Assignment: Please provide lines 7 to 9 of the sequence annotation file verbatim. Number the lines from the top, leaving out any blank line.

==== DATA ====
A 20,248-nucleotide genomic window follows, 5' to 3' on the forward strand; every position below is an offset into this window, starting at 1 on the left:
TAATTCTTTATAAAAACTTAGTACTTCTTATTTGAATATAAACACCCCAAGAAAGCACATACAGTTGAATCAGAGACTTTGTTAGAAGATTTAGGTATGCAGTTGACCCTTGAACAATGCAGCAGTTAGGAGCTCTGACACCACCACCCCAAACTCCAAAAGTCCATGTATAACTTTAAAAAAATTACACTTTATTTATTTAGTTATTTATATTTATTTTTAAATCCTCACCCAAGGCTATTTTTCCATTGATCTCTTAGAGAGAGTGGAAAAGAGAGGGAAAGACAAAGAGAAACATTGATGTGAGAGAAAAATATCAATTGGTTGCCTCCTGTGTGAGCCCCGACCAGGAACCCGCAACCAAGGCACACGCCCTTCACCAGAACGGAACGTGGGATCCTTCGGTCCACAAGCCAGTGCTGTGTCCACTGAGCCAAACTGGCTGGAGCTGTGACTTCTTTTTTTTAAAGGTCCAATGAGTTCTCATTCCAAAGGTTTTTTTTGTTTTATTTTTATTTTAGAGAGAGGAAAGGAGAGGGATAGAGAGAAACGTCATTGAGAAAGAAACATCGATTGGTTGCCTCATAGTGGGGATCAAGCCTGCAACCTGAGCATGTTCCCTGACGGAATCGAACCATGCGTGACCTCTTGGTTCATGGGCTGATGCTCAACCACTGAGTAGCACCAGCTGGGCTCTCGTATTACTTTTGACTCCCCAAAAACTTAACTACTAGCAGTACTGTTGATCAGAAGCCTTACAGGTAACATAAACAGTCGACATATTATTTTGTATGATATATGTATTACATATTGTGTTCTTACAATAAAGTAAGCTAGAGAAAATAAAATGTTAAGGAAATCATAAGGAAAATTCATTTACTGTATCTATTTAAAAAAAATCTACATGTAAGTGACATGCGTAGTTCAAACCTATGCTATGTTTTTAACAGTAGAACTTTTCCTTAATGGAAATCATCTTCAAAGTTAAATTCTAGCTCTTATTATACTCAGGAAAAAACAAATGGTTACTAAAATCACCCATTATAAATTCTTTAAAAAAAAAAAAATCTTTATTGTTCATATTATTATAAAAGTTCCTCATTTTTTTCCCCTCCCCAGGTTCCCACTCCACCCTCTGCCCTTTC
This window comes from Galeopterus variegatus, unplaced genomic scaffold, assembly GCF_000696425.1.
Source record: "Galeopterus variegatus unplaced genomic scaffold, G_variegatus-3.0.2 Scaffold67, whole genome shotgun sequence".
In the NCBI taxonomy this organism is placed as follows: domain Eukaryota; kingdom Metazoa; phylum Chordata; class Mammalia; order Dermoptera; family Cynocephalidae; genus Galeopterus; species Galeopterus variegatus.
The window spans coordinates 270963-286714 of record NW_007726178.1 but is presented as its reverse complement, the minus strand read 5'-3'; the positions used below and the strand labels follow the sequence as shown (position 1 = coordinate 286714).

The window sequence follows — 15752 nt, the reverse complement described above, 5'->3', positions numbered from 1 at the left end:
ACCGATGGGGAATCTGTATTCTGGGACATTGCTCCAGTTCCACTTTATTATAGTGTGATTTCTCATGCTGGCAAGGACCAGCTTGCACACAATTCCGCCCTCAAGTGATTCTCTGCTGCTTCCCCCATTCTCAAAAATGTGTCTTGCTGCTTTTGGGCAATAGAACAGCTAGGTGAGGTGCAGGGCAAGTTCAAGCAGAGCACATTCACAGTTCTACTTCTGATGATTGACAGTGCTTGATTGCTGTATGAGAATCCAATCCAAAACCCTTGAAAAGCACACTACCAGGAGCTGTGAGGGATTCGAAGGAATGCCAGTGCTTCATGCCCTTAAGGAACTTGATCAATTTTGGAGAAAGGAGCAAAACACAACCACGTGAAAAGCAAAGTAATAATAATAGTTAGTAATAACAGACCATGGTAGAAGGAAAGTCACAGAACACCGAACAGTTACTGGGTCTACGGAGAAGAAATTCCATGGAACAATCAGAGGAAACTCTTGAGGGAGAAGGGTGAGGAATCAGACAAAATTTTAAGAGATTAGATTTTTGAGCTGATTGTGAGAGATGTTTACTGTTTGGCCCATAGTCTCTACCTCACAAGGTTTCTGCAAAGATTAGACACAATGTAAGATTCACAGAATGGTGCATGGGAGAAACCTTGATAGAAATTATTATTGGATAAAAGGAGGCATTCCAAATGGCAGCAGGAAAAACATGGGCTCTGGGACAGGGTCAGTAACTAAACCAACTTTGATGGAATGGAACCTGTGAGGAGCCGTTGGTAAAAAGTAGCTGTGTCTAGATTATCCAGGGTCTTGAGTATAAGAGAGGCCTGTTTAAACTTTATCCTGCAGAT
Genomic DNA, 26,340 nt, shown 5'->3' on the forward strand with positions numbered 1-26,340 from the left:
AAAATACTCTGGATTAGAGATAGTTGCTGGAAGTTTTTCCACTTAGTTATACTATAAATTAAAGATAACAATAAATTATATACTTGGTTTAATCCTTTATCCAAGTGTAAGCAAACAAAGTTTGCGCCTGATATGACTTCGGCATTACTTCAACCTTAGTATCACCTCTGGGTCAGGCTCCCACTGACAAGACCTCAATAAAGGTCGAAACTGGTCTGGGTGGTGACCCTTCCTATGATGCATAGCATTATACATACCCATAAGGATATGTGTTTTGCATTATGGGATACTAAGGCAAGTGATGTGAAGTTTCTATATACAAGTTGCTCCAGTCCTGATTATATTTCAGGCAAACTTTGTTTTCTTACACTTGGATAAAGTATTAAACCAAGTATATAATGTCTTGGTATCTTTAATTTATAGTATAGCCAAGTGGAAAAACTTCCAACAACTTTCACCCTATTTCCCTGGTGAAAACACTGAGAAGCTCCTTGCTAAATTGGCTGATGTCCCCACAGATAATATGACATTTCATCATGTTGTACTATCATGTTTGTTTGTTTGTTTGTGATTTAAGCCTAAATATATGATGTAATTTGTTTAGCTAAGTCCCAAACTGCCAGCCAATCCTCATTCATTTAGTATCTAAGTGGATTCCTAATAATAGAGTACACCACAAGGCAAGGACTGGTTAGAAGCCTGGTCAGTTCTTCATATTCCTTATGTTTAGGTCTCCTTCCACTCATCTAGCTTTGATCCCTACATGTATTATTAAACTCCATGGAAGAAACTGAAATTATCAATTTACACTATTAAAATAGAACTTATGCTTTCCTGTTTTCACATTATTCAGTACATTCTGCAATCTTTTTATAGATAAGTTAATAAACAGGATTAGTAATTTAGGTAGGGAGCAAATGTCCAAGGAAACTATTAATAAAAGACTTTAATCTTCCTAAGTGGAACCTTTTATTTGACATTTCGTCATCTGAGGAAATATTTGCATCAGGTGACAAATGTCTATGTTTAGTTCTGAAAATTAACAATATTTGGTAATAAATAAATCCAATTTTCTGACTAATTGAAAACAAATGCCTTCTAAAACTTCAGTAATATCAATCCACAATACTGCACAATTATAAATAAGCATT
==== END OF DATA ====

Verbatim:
The window sequence follows — 15752 nt, the reverse complement described above, 5'->3', positions numbered from 1 at the left end:
ACCGATGGGGAATCTGTATTCTGGGACATTGCTCCAGTTCCACTTTATTATAGTGTGATTTCTCATGCTGGCAAGGACCAGCTTGCACACAATTCCGCCCTCAAGTGATTCTCTGCTGCTTCCCCCATTCTCAAAAATGTGTCTTGCTGCTTTTGGGCAATAGAACAGCTAGGTGAGGTGCAGGGCAAGTTCAAGCAGAGCACATTCACAGTTCTACTTCTGATGATTGACAGTGCTTGATTGCTGTATGAGAATCCAATCCAAAACCCTTGAAAAGCACACTACCAGGAGCTGTGAGGGATTCGAAGGAATGCCAGTGCTTCATGCCCTTAAGGAACTTGATCAATTTTGGAGAAAGGAGCAAAACACAACCACGTGAAAAGCAAAGTAATAATAATAGTTAGTAATAACAGACCATGGTAGAAGGAAAGTCACAGAACACCGAACAGTTACTGGGTCTACGGAGAAGAAATTCCATGGAACAATCAGAGGAAACTCTTGAGGGAGAAGGGTGAGGAATCAGACAAAATTTTAAGAGATTAGATTTTTGAGCTGATTGTGAGAGATGTTTACTGTTTGGCCCATAGTCTCTACCTCACAAGGTTTCTGCAAAGATTAGACACAATGTAAGATTCACAGAATGGTGCATGGGAGAAACCTTGATAGAAATTATTATTGGATAAAAGGAGGCATTCCAAATGGCAGCAGGAAAAACATGGGCTCTGGGACAGGGTCAGTAACTAAACCAACTTTGATGGAATGGAACCTGTGAGGAGCCGTTGGTAAAAAGTAGCTGTGTCTAGATTATCCAGGGTCTTGAGTATAAGAGAGGCCTGTTTAAACTTTATCCTGCAGAT
Genomic DNA, 26,340 nt, shown 5'->3' on the forward strand with positions numbered 1-26,340 from the left: